Thursday 17 July 2014

Given that the 'evidence' is ambiguous, it is the primary assumption about Life which mostly influences the evaluation of whether existence is meaningful, or not


Does God exist, does Life have meaning and purpose? There is some evidence on both sides; the evidence is ambiguous...

Therefore, what is usually crucial is the assumptions we bring to the evidence - the assumptions shape the conclusion.

If we bring-to the evidence the inborn, spontaneous, natural assumptions (of early childhood) - the assumptions of animism (a living universe), the (theistic) reality of spirits, gods or God... then we become religious.

But if we bring-to the evidence the assumptions of modern, secular Leftist (hence anti-Christian) culture - then we become atheist, and indeed de facto nihilist in that we feel, suspect, believe and tend to act on the basis that reality is not really real.

Consequently, in order for modern secular people to become (really) religious, they must first recover their childhood assumptions.



Anonymous said...

I think it has much to do with abstraction.

Abstraction is a power famously late to mature, and also not a gift shared equally by all.

The adept abstractor cuts up one real whole - existence from its meaning, for instance. Children are much less apt than he to do this (as are most adults, for that matter).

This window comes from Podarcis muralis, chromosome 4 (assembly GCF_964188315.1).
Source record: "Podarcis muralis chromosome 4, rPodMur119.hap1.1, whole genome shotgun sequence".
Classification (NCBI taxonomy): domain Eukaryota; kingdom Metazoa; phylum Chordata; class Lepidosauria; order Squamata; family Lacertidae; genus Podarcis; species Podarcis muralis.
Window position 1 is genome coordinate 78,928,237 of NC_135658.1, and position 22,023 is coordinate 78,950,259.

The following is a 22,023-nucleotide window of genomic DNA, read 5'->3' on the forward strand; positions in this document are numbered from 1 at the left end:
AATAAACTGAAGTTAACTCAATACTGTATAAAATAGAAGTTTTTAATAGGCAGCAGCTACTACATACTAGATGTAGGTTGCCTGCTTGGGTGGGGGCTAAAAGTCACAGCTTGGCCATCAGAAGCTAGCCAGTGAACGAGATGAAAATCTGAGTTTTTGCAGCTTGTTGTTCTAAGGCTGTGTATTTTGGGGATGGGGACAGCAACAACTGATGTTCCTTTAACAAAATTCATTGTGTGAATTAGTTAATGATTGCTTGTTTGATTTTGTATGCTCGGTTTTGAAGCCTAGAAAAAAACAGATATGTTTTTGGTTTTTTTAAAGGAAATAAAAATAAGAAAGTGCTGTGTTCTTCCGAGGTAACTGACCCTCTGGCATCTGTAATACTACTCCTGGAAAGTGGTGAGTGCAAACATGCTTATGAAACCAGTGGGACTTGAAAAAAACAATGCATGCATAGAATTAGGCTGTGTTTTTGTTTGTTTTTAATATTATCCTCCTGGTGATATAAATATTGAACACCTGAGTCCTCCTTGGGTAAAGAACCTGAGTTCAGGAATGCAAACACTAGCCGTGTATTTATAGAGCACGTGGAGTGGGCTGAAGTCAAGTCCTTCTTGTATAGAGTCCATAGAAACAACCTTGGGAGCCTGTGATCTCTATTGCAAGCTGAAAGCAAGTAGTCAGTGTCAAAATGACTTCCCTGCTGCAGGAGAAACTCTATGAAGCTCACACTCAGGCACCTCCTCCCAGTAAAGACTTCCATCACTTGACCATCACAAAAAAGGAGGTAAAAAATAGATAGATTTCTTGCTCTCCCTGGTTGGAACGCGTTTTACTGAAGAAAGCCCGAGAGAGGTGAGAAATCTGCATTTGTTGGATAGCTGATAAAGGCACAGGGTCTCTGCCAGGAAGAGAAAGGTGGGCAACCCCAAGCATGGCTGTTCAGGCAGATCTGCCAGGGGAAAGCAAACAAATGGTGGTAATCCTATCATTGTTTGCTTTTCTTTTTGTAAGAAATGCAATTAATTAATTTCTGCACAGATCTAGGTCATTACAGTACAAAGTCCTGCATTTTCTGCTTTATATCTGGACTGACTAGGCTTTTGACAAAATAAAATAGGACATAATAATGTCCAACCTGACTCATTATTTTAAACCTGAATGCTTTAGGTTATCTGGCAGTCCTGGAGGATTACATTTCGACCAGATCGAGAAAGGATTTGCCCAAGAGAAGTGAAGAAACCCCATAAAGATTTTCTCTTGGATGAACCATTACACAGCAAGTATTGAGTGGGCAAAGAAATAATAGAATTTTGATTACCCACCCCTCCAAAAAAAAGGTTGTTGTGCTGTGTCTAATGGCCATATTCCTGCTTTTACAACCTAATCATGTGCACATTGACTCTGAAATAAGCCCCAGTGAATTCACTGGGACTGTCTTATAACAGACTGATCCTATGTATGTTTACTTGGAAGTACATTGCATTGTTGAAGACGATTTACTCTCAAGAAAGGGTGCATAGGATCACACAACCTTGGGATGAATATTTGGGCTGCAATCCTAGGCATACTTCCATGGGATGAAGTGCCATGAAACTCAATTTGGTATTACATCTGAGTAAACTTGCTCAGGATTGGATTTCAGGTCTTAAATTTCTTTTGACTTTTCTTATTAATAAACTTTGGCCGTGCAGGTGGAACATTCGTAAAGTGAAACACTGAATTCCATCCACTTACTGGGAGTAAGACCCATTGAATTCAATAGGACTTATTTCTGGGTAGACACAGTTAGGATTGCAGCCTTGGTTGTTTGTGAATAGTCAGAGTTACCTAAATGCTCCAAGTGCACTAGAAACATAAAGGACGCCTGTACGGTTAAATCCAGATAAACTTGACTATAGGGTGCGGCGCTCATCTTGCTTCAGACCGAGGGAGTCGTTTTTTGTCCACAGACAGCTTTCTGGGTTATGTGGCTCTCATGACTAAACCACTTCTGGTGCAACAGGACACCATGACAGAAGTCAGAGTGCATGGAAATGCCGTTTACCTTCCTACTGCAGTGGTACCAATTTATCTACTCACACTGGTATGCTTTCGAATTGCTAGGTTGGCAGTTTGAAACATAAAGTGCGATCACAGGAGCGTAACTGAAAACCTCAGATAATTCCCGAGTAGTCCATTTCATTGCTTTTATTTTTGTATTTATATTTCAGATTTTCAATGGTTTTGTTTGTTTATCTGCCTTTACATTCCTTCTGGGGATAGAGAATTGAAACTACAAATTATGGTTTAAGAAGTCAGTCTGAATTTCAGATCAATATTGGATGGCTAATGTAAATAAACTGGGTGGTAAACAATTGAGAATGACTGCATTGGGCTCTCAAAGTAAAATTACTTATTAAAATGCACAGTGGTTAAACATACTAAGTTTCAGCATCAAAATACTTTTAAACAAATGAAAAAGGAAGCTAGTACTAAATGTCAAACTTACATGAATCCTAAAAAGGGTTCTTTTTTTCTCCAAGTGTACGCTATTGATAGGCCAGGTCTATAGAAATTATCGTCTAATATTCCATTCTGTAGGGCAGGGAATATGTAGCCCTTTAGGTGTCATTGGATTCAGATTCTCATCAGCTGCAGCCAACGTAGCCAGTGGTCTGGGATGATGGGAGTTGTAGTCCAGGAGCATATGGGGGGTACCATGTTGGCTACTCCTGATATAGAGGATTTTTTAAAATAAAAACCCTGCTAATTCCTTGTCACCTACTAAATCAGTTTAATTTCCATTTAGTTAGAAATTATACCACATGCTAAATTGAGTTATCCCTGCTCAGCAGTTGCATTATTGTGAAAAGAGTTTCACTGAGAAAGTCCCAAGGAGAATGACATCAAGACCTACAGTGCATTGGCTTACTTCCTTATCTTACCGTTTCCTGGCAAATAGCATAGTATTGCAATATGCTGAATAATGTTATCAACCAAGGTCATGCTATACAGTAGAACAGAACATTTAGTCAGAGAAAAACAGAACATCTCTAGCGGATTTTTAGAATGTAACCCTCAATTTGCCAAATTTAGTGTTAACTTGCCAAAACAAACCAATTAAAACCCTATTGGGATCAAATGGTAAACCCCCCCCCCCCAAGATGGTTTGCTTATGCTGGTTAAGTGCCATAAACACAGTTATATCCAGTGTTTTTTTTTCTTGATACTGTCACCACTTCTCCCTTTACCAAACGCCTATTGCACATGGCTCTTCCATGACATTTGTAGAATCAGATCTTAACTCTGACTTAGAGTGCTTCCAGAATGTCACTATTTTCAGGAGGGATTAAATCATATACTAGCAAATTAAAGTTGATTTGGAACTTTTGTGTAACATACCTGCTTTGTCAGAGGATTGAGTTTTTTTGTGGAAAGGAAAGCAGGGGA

But it is odd that at this moment his power often fails: separating the visible from the invisible, both become opaque to him (as if sensibly so) and he decides which he prefers is 'really there' - the meaning or the existence.

The real thing can be lost behind the phantoms. The mind bent to abstraction has to make an effort to abstract even more to see through his own distinctions, which are only in thought, and reclaim the real thing with which he started,, and which he never actually cut.


Bruce Charlton said...

@Bill - Yes. The difference is that historical people as they matured used to build the abstractions on the basis of spontaneous, inbuilt assumptions' of childhood; whereas now modern people reject the assumptions and try to build abstractions upon a foundation of... nothing.

daniel said...

The possibility of meaningless seems to be built-in aspect of man's freedom of will. Since man must not be compelled, but must choose to to love God and believe in Him, he also must be free to reject Him.
So this "flexibility" and "openness" is built into the Universe as God created it. But it is a terrible burden for man.

Bruce Charlton said...

My understanding is that God did not build in our free will - it is co-existent with God. And that we personally chose and volunteered, pre-existently, to become mortal incarnates - we could have stayed as spirits, but took the risk of coming to earth in order to attain bodies and try to become more like God.